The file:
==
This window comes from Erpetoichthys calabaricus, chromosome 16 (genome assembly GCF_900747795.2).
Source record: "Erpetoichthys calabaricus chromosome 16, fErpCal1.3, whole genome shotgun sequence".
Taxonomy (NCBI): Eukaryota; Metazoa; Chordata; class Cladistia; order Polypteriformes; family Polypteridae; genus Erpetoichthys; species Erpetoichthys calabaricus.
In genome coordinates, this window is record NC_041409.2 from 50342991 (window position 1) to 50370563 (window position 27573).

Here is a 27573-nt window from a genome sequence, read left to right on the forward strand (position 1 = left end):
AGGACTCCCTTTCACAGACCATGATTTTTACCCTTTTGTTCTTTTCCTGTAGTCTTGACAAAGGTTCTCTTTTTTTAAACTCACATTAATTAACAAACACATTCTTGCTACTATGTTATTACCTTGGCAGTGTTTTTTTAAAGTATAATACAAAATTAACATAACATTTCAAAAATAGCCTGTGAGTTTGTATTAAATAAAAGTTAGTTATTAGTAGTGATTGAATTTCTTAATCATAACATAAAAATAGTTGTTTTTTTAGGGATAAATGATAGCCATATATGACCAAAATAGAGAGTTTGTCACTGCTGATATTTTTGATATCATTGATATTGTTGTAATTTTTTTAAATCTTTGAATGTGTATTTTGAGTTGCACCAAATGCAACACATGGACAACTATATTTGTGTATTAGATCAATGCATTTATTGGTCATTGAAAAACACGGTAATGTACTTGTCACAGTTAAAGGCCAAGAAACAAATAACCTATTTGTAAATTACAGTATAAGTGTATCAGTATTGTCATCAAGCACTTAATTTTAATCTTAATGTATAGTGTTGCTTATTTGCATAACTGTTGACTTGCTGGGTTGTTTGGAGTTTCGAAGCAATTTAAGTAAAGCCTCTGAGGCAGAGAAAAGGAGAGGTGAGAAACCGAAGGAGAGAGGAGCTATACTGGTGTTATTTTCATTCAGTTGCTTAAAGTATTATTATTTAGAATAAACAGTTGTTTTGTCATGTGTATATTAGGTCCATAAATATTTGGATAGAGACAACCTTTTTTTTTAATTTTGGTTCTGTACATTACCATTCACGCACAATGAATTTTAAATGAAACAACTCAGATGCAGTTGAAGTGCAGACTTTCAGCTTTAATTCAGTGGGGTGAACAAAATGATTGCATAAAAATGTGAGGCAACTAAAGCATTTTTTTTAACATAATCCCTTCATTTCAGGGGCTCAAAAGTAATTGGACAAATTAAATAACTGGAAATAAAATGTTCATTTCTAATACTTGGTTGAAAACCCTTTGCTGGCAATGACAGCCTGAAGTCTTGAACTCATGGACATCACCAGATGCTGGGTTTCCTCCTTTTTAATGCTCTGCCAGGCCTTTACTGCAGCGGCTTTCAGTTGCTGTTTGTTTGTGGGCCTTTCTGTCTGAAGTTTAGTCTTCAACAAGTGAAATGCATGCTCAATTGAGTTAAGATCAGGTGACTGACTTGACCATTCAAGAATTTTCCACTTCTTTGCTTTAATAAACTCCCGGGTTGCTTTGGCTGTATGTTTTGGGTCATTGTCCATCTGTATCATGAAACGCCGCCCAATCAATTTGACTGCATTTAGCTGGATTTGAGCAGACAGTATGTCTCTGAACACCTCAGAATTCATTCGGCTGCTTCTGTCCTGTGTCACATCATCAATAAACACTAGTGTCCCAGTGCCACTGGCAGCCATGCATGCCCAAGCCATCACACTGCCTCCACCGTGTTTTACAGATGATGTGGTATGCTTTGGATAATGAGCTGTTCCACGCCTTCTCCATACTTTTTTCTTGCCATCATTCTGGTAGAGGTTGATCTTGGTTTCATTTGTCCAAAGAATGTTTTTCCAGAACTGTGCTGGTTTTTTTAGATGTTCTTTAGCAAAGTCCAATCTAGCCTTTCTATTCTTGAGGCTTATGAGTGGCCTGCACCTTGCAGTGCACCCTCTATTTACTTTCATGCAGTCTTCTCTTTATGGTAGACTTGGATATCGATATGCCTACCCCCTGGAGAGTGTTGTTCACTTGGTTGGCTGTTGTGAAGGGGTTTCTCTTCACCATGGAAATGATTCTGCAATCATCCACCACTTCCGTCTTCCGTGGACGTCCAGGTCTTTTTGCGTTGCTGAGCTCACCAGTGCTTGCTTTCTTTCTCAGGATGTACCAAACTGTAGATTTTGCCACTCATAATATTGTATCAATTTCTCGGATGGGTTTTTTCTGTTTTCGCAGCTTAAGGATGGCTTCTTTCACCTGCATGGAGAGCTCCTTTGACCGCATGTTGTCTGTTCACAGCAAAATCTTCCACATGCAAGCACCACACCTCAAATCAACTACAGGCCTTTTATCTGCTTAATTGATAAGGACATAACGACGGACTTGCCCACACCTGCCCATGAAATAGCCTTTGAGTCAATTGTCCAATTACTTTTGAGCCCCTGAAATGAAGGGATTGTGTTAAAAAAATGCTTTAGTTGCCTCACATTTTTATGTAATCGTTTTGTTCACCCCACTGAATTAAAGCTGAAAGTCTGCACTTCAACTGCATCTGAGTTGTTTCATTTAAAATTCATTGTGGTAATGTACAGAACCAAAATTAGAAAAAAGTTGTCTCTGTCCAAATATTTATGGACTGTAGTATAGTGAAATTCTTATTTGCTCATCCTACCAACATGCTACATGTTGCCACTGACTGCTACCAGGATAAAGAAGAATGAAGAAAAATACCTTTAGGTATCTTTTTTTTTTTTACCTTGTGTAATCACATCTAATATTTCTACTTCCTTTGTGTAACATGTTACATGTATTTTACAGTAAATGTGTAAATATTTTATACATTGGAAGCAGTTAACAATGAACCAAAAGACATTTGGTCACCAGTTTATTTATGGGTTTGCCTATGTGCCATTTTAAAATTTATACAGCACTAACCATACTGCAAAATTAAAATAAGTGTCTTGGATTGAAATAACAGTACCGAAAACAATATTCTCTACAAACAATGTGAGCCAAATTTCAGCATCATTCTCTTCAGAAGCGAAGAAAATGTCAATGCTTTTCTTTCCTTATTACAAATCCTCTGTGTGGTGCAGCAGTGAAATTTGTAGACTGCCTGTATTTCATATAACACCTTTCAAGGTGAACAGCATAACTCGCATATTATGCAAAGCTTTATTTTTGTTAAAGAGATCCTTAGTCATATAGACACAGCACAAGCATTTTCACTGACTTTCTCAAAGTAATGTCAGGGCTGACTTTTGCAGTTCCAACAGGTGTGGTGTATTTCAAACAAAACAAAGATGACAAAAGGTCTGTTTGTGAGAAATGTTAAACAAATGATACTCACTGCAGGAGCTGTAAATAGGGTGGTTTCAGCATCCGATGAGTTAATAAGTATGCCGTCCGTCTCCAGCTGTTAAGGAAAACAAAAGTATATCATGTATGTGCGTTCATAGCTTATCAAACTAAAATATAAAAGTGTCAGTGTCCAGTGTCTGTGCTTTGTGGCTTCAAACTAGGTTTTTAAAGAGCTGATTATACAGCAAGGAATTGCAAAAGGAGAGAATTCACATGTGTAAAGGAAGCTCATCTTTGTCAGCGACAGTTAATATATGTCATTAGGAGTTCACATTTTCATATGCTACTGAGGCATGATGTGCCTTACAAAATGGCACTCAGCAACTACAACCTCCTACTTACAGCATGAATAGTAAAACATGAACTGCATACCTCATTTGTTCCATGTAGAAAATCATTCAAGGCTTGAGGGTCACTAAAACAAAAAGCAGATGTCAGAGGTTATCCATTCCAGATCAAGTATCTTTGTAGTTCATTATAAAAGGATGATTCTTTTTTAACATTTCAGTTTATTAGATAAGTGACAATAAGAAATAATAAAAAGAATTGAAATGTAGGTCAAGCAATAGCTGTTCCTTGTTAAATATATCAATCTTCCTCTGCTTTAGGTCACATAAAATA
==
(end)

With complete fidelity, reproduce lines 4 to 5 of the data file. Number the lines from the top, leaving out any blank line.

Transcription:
In genome coordinates, this window is record NC_041409.2 from 50342991 (window position 1) to 50370563 (window position 27573).

Here is a 27573-nt window from a genome sequence, read left to right on the forward strand (position 1 = left end):